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China, Publications, U.S. Policy »

Apple's first retail store in China, located in Beijing. A bilateral investment treaty would give U.S.-based companies like Apple greater rights in China, while attracting more Chinese investment into the United States.

Date: 8 April 2011.

Publication: The Huffington Post.

Author: Daniel Michaeli.

In recent years, Beijing has asked repeatedly for a treaty that would give U.S. investors in China greater and more enforceable rights. It is high time for the Obama administration to respond seriously — by concluding its open-ended review of bilateral investment treaties and working one out with China. The U.S. and China should work aggressively over the next several weeks to prepare to announce a timeline for negotiations at the U.S.-China Strategic and Economic Dialogue in Washington next month.

American firms have nearly $50 billion invested in China, and a recent survey of companies investing in China indicates that most intend to increase their investments substantially this year. The performance of these investments is crucial to the U.S. economy: they enable American companies to access China’s huge domestic market and catalyze American exports — U.S. multinationals send half of their total exports from the United States to their own foreign affiliates. American corporations, when successful overseas, bring jobs and investment back to the United States. Recent data indicates that U.S.-based multinational corporations locate more than half of their employees in the United States, where they have 70 percent of their operations and spend 87 percent of their research and development budget.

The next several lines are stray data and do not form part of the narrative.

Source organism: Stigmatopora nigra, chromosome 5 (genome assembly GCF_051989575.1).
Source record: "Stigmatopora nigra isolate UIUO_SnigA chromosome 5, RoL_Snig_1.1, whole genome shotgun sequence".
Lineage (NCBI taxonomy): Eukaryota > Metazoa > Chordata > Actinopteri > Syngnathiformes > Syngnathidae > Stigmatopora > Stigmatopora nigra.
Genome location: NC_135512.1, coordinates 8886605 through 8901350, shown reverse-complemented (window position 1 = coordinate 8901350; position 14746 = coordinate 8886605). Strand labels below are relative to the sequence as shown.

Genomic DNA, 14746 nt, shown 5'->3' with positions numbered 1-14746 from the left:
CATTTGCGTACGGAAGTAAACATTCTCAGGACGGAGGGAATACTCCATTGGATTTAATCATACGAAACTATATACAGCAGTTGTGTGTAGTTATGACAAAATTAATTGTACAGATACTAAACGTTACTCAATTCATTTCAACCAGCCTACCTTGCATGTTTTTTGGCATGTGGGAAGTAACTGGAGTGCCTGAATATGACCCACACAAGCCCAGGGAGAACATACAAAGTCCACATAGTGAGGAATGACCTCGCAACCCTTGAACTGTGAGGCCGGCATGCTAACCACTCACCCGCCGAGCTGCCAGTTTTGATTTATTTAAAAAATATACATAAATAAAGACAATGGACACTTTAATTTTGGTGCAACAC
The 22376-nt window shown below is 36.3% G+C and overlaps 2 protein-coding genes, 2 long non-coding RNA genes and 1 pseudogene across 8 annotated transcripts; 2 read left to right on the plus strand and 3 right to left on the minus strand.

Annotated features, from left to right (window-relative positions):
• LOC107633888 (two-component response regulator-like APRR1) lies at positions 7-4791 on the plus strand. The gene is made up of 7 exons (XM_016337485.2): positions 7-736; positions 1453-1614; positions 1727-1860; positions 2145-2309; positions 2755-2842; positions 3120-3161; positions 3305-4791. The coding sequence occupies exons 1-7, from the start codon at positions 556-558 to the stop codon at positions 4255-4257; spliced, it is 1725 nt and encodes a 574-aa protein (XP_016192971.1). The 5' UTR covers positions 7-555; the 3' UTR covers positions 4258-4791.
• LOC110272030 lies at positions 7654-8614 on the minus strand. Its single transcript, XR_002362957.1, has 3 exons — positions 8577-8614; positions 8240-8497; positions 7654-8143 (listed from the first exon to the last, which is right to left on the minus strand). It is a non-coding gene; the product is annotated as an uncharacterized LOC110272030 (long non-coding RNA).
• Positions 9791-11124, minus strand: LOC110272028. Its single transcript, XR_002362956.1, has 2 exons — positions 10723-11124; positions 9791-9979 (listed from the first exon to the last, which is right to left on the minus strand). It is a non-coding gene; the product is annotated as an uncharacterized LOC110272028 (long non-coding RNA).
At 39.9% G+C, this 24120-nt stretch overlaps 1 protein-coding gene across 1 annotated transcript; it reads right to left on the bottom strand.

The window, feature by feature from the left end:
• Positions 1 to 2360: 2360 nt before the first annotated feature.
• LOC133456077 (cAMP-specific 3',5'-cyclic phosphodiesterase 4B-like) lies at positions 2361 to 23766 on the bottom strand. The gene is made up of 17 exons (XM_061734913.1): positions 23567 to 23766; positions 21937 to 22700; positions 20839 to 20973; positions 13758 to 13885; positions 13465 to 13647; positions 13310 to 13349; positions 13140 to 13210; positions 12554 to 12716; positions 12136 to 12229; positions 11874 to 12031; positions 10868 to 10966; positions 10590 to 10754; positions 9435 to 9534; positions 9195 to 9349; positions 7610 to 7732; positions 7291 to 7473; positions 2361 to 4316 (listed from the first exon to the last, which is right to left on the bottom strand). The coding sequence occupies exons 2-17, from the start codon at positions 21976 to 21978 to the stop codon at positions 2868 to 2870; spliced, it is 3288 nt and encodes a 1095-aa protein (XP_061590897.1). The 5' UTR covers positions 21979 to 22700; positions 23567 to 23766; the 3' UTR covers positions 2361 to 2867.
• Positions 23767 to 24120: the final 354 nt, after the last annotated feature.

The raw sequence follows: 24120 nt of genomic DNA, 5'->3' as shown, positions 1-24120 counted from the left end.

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India, Publications, U.S. Policy »

Image courtesy of Flickr's tomdz

Date: 8 November 2010.

Publication: The Huffington Post.

Author: Daniel Michaeli.

The future of American global influence will be decided in Asia, and India’s success could be a prerequisite for America’s long-term position in the region. So President Obama just made a substantial step towards securing U.S. interests in Asia by endorsing India’s aspiration to greater global and regional influence. He declared today in New Delhi, “I look forward to a reformed U.N. Security Council that includes India as a permanent member.” Indians have been waiting for this for a long time.

Successive U.S. administrations have avoided taking a position on India’s Security Council aspirations. Diplomatic non-answers denied New Delhi a clear path to U.S. backing, a source of exasperation for many Indians. And the U.S. approach also obscured legitimate American concerns about the limits of U.S.-Indian cooperation on some foreign policy issues of great importance to the United States.

The only problem is that when Obama endorsed India’s membership “look[ing] forward,” he actually ignored these legitimate concerns, too.

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China, Publications, U.S. Policy »

Date: 24 May 2010.

Publication: The Huffington Post.

Authors: Daniel Michaeli and Joel Backaler.

Monday’s Strategic and Economic Dialogue between the United States and China provides the Obama administration with an opportunity to forge agreements in a number of areas of crucial significance for both U.S. economic competitiveness and strategic stability in Asia–but only if U.S. negotiators are willing to give non-headline topics the attention they deserve.